Michael M. Konnick, Bhavesh A. Gandhi, Ilia A. Guzei and Shannon S. Stahl

      Version of Record online: 28 MAR 2006 | DOI: 10.1002/anie.200600532

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      A critical step: The reaction of molecular oxygen with a reduced palladium species represents the key step in Pd-catalyzed aerobic oxidation reactions. New PdII–hydride complexes 1 have been prepared which react with molecular oxygen to produce PdII–hydroperoxide adducts 2. Carboxylic acid catalysis of this reaction has important implications for Pd-catalyzed aerobic oxidation reactions.

    18. Design, Synthesis, and Membrane-Translocation Studies of Inositol-Based Transporters (pages 2907–2912)

      Kaustabh K. Maiti, Ock-Youm Jeon, Woo Sirl Lee, Dong-Chan Kim, Kyong-Tai Kim, Toshihide Takeuchi, Shiroh Futaki and Sung-Kee Chung

      Version of Record online: 23 MAR 2006 | DOI: 10.1002/anie.200600312

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      Delivery vehicles: Novel guanidine-containing “transporters” constructed on a dimeric inositol scaffold show significant translocation across the cell membrane and the blood–brain barrier, as well as unique in vitro and in vivo distributions. Doxorubicin was efficiently delivered to mouse-brain tissue by conjugating the compound with such a transporter (see the fluorescence microscopy image).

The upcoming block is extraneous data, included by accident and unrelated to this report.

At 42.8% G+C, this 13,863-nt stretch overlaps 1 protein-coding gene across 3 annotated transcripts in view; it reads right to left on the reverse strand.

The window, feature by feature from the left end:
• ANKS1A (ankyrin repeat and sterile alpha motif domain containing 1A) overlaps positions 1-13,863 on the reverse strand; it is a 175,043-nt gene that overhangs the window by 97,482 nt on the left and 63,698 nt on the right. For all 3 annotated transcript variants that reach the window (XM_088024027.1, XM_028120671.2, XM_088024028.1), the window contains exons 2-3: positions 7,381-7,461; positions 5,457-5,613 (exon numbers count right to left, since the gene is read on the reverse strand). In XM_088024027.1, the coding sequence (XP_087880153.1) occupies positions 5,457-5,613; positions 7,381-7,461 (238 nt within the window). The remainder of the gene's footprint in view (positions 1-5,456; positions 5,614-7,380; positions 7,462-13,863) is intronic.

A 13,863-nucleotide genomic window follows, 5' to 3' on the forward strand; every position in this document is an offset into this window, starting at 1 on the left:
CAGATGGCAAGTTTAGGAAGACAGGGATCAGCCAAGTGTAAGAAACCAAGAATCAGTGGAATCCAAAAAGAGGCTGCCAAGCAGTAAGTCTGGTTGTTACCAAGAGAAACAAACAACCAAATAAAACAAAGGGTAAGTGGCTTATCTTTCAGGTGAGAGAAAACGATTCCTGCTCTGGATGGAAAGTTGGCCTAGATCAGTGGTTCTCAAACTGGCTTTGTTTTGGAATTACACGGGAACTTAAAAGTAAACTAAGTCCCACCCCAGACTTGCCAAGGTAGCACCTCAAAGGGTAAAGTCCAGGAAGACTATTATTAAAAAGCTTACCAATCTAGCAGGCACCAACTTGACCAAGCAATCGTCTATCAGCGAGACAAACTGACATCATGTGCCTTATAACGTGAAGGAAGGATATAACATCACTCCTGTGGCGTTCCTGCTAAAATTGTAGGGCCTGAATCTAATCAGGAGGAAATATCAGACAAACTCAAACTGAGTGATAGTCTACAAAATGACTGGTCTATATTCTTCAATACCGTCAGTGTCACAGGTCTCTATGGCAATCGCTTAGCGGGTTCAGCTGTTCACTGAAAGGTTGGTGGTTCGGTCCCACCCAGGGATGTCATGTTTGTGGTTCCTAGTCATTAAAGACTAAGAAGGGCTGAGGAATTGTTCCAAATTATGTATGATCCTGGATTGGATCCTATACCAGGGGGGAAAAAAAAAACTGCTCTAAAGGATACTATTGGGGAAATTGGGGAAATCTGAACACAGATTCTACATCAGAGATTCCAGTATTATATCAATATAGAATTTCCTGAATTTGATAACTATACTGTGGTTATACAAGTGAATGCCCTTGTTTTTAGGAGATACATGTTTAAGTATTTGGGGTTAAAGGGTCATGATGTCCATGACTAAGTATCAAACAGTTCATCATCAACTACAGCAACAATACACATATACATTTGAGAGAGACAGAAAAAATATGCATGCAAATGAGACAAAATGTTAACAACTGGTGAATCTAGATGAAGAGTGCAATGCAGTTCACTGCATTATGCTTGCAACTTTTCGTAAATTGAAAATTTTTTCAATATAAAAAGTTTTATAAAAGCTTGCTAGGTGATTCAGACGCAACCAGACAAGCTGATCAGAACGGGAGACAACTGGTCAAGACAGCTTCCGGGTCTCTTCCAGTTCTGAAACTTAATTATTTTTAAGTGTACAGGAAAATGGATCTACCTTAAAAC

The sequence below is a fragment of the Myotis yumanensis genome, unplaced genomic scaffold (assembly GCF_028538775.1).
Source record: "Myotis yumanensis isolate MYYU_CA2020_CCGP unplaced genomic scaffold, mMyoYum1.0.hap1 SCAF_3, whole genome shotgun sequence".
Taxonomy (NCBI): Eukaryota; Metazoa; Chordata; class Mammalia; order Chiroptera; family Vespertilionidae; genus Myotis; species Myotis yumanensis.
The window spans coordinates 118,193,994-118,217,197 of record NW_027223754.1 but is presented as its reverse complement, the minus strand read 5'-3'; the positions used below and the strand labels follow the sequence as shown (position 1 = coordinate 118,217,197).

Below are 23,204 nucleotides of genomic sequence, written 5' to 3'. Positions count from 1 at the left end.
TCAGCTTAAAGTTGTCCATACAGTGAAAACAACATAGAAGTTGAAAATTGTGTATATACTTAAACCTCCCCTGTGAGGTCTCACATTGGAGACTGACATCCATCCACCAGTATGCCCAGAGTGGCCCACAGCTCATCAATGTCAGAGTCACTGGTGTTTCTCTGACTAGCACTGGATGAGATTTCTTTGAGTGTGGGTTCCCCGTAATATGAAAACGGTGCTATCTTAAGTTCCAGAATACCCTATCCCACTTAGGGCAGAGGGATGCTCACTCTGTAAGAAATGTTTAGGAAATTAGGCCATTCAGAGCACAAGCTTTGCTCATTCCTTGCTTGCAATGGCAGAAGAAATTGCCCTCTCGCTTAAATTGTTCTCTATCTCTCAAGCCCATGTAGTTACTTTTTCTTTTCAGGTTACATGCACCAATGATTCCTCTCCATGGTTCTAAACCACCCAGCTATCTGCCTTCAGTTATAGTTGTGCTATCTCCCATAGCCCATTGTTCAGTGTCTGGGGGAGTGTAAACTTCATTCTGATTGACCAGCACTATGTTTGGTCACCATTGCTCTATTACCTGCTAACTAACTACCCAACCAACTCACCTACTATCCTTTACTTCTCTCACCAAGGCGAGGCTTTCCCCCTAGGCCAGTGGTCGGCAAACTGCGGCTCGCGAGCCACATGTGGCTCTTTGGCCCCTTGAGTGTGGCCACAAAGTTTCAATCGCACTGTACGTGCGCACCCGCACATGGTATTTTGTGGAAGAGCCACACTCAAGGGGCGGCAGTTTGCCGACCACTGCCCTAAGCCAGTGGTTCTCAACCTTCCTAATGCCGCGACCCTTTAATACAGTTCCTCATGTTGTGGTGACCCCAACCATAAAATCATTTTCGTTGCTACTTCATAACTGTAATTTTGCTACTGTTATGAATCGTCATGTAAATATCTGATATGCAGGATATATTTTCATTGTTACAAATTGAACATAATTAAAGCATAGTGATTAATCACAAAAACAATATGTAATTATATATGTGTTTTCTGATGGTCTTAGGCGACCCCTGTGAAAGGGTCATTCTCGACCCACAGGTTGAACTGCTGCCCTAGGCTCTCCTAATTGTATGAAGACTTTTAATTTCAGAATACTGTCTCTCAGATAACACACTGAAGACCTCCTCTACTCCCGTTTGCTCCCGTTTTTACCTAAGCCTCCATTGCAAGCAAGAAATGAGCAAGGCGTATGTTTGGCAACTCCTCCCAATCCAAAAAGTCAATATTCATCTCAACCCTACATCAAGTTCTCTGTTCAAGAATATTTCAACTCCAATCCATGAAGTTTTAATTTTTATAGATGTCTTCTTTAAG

19. Total Synthesis of (−)-Sarain A (pages 2912–2915)

      Neil K. Garg, Sheldon Hiebert and Larry E. Overman

      Version of Record online: 27 MAR 2006 | DOI: 10.1002/anie.200600417

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      The final synthetic challenges associated with sarain A have been overcome, thus leading to its first total synthesis. Critical to success was a late-stage intramolecular Stille coupling to construct the unsaturated macrocyclic ring and introduce the skipped triene functionality of the natural product.

    20. Stereoselective Synthesis of the Side Chains of Mycolactones A and B Featuring Stepwise Double Substitutions of 1,1-Dibromo-1-alkenes (pages 2916–2920)

      Ning Yin, Guangwei Wang, Mingxing Qian and Eiichi Negishi

      Version of Record online: 24 MAR 2006 | DOI: 10.1002/anie.200600012

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      Piecing them together: The side chains of mycolactones A and B are synthesized with a high degree of stereoselectivity. The components of the side chains are prepared separately, then combined through Pd-catalyzed cross-coupling (see scheme; Z1=tert-butyldimethylsilyl, Z2=methoxymethyl, TBAF=tetra-n-butylammonium fluoride).

    21. Synthesis and Characterization of Stable Ruthenabenzenes (pages 2920–2923)

      Hong Zhang, Haiping Xia, Guomei He, Ting Bin Wen, Lei Gong and Guochen Jia